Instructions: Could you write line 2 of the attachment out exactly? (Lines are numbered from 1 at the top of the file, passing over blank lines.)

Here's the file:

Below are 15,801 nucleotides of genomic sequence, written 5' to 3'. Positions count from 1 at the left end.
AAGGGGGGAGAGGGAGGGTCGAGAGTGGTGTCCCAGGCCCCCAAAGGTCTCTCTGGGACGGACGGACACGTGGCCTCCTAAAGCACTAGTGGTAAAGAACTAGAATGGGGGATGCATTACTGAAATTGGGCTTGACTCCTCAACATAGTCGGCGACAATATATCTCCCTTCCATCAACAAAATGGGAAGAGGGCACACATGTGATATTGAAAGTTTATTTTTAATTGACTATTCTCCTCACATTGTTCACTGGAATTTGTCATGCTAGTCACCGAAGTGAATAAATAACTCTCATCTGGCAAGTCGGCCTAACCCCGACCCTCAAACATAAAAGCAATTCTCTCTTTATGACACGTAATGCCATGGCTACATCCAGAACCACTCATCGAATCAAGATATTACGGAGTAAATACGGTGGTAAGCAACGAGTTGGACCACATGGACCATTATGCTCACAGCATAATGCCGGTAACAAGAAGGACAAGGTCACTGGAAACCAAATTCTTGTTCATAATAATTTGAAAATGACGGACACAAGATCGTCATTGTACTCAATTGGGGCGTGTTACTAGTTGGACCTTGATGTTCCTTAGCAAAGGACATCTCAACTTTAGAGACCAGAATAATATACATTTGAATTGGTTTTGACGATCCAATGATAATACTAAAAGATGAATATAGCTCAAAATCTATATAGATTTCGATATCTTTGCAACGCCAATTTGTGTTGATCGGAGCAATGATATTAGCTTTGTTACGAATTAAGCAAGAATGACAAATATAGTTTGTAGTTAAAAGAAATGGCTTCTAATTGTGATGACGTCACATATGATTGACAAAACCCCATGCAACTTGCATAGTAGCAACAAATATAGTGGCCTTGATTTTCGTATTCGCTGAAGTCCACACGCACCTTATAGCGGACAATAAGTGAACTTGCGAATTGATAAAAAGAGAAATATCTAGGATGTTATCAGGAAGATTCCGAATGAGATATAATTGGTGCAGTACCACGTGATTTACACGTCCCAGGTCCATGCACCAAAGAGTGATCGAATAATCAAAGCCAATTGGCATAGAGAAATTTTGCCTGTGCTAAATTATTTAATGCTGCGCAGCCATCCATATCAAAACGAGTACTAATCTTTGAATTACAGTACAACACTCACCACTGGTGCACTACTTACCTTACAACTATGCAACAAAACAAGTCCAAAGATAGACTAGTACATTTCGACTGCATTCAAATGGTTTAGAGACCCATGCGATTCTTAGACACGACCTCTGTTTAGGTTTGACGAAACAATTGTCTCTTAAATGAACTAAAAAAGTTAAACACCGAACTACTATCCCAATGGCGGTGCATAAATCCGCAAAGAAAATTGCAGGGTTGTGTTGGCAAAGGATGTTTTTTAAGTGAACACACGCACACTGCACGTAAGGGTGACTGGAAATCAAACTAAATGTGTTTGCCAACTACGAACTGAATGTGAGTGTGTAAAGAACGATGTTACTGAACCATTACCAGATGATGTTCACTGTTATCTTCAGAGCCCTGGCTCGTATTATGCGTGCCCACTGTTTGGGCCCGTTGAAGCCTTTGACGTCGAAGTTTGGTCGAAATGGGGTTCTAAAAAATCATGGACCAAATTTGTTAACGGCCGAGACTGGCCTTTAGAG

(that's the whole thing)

AAGGGGGGAGAGGGAGGGTCGAGAGTGGTGTCCCAGGCCCCCAAAGGTCTCTCTGGGACGGACGGACACGTGGCCTCCTAAAGCACTAGTGGTAAAGAACTAGAATGGGGGATGCATTACTGAAATTGGGCTTGACTCCTCAACATAGTCGGCGACAATATATCTCCCTTCCATCAACAAAATGGGAAGAGGGCACACATGTGATATTGAAAGTTTATTTTTAATTGACTATTCTCCTCACATTGTTCACTGGAATTTGTCATGCTAGTCACCGAAGTGAATAAATAACTCTCATCTGGCAAGTCGGCCTAACCCCGACCCTCAAACATAAAAGCAATTCTCTCTTTATGACACGTAATGCCATGGCTACATCCAGAACCACTCATCGAATCAAGATATTACGGAGTAAATACGGTGGTAAGCAACGAGTTGGACCACATGGACCATTATGCTCACAGCATAATGCCGGTAACAAGAAGGACAAGGTCACTGGAAACCAAATTCTTGTTCATAATAATTTGAAAATGACGGACACAAGATCGTCATTGTACTCAATTGGGGCGTGTTACTAGTTGGACCTTGATGTTCCTTAGCAAAGGACATCTCAACTTTAGAGACCAGAATAATATACATTTGAATTGGTTTTGACGATCCAATGATAATACTAAAAGATGAATATAGCTCAAAATCTATATAGATTTCGATATCTTTGCAACGCCAATTTGTGTTGATCGGAGCAATGATATTAGCTTTGTTACGAATTAAGCAAGAATGACAAATATAGTTTGTAGTTAAAAGAAATGGCTTCTAATTGTGATGACGTCACATATGATTGACAAAACCCCATGCAACTTGCATAGTAGCAACAAATATAGTGGCCTTGATTTTCGTATTCGCTGAAGTCCACACGCACCTTATAGCGGACAATAAGTGAACTTGCGAATTGATAAAAAGAGAAATATCTAGGATGTTATCAGGAAGATTCCGAATGAGATATAATTGGTGCAGTACCACGTGATTTACACGTCCCAGGTCCATGCACCAAAGAGTGATCGAATAATCAAAGCCAATTGGCATAGAGAAATTTTGCCTGTGCTAAATTATTTAATGCTGCGCAGCCATCCATATCAAAACGAGTACTAATCTTTGAATTACAGTACAACACTCACCACTGGTGCACTACTTACCTTACAACTATGCAACAAAACAAGTCCAAAGATAGACTAGTACATTTCGACTGCATTCAAATGGTTTAGAGACCCATGCGATTCTTAGACACGACCTCTGTTTAGGTTTGACGAAACAATTGTCTCTTAAATGAACTAAAAAAGTTAAACACCGAACTACTATCCCAATGGCGGTGCATAAATCCGCAAAGAAAATTGCAGGGTTGTGTTGGCAAAGGATGTTTTTTAAGTGAACACACGCACACTGCACGTAAGGGTGACTGGAAATCAAACTAAATGTGTTTGCCAACTACGAACTGAATGTGAGTGTGTAAAGAACGATGTTACTGAACCATTACCAGATGATGTTCACTGTTATCTTCAGAGCCCTGGCTCGTATTATGCGTGCCCACTGTTTGGGCCCGTTGAAGCCTTTGACGTCGAAGTTTGGTCGAAATGGGGTTCTAAAAAATCATGGACCAAATTTGTTAACGGCCGAGACTGGCCTTTAGAG